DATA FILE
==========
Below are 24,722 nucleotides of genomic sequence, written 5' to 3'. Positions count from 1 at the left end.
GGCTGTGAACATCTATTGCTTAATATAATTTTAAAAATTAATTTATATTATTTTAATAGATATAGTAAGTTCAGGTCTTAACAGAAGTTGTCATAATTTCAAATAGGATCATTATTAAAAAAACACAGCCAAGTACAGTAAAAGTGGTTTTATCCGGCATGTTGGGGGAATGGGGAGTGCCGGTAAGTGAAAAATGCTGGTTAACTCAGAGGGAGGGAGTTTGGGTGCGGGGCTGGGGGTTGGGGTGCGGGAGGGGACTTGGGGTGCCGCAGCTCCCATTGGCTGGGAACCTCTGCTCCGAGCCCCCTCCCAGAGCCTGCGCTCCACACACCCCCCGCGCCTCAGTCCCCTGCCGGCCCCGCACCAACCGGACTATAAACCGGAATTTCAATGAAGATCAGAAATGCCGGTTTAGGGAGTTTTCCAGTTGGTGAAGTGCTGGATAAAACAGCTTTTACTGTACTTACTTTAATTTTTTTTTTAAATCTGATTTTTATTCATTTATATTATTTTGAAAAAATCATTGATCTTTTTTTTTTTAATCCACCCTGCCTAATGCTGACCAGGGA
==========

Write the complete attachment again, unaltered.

Below are 24,722 nucleotides of genomic sequence, written 5' to 3'. Positions count from 1 at the left end.
GGCTGTGAACATCTATTGCTTAATATAATTTTAAAAATTAATTTATATTATTTTAATAGATATAGTAAGTTCAGGTCTTAACAGAAGTTGTCATAATTTCAAATAGGATCATTATTAAAAAAACACAGCCAAGTACAGTAAAAGTGGTTTTATCCGGCATGTTGGGGGAATGGGGAGTGCCGGTAAGTGAAAAATGCTGGTTAACTCAGAGGGAGGGAGTTTGGGTGCGGGGCTGGGGGTTGGGGTGCGGGAGGGGACTTGGGGTGCCGCAGCTCCCATTGGCTGGGAACCTCTGCTCCGAGCCCCCTCCCAGAGCCTGCGCTCCACACACCCCCCGCGCCTCAGTCCCCTGCCGGCCCCGCACCAACCGGACTATAAACCGGAATTTCAATGAAGATCAGAAATGCCGGTTTAGGGAGTTTTCCAGTTGGTGAAGTGCTGGATAAAACAGCTTTTACTGTACTTACTTTAATTTTTTTTTTAAATCTGATTTTTATTCATTTATATTATTTTGAAAAAATCATTGATCTTTTTTTTTTTAATCCACCCTGCCTAATGCTGACCAGGGA